With some heavy data massaging outside of Nodebox, I managed a version with subtotals and properly aligned labels.

    Next up: moving all of the subtotalling to NodeBox, with the hint I got from John. I'll put up the nodebox file when I get it working :)

    Cheers,

    Rob.

  7. Support Staff 7 Posted by john on 09 Nov, 2017 01:28 AM

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    Coming along nicely, Rob!

    You can get rid of all those ".0"s in the subtotals by running them through an integer node. Makes for a cleaner look.

    Another thing you could do is sort the left anchors within the links leaving from each "from" city in descending order of size. That way the biggest color band from each city is always on top and the smaller ones are arranged beneath in order. This creates a more obvious separation between each city. Looks cleaner and is much easier to understand.

    Depending on how your overall network is designed you might be able to do this by adding another sort node (on amount) to the table which drives everything else. That is, sort links first by city name and then by amount. To do this you feed the table first into a sort by amount, then feed that into a sort by name.

    I look forward to seeing the final result!

    John

  8. 8 Posted by Rob van Wees on 09 Nov, 2017 09:34 PM

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    Thanks, John :)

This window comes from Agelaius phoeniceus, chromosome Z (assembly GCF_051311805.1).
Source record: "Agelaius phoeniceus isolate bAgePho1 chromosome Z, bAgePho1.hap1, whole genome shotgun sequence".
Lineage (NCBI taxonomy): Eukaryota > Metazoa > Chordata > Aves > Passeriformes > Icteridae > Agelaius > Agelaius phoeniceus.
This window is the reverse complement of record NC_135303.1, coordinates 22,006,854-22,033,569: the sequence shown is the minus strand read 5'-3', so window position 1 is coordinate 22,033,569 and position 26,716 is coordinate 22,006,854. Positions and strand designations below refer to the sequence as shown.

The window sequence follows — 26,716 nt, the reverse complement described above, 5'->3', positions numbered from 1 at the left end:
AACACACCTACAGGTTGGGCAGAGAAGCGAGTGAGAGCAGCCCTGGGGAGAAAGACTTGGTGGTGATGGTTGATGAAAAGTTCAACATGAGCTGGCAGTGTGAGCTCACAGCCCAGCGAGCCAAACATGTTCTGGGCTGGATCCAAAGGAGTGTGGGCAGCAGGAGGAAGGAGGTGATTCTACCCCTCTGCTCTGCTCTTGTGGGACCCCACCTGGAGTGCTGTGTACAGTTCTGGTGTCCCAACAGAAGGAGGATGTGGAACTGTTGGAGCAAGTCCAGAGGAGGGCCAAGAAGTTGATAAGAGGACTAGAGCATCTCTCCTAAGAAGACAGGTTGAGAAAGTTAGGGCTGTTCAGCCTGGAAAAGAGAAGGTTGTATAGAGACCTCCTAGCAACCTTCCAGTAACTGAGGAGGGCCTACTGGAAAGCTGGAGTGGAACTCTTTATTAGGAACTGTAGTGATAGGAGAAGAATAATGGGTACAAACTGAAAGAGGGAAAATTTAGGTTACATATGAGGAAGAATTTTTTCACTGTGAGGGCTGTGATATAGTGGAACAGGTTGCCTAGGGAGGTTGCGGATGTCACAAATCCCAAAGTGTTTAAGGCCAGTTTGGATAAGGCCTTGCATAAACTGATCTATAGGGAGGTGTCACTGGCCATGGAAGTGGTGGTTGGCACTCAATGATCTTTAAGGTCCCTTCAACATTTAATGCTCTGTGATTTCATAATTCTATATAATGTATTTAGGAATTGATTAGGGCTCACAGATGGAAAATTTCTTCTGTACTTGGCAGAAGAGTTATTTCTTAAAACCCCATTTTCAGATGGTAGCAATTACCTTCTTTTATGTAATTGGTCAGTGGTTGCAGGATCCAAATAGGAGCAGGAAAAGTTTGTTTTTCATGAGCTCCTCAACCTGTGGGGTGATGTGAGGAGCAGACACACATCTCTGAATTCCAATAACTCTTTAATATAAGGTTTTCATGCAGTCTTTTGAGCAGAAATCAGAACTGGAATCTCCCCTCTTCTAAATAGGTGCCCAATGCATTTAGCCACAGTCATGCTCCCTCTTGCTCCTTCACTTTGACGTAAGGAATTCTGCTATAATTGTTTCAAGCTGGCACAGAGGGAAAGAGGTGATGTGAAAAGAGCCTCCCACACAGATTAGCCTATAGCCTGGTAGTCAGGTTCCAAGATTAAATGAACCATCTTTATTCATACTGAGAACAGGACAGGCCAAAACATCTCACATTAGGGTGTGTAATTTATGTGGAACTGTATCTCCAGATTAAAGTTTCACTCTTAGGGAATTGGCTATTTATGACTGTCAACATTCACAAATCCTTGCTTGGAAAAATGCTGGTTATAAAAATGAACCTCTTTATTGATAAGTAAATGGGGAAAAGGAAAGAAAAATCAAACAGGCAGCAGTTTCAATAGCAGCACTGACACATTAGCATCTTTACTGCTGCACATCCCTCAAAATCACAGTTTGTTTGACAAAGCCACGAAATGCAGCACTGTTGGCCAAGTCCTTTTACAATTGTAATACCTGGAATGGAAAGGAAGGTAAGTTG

In this version, I have all of the data manipulation back in NodeBox, one clean data file required. I also got the no-zeroes and sorting-by-size things in, they do help indeed.

    Along the way, I converted (or, perhaps, subverted ;) the subtotals subnetwork to handle last/min/max values. Check the network in the zip file.

    This is about as far as I'm going to take this version. John, thanks for your help and advice, much appreciated!

    @the Esteemed Colleague who gave me this challenge (and who is also checking this thread): get the latest version below! :)

    Said Esteemed Colleage also came up with an interesting next-level challenge: while a linear layout like this one works well for small data sets (i.e. small number of cities, not too many case transfer connections), with larger datasets, a circular layout might be more appropriate.

    So: onwards to a circular layouts it is. I'll try and post updates as I go along.

    Cheers,

    Rob.

  9. Support Staff 9 Posted by john on 09 Nov, 2017 10:05 PM

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    Hi Rob,

    I've enjoyed helping you with this. Thanks for sharing the evolution of your project. I think it has been educational for everyone.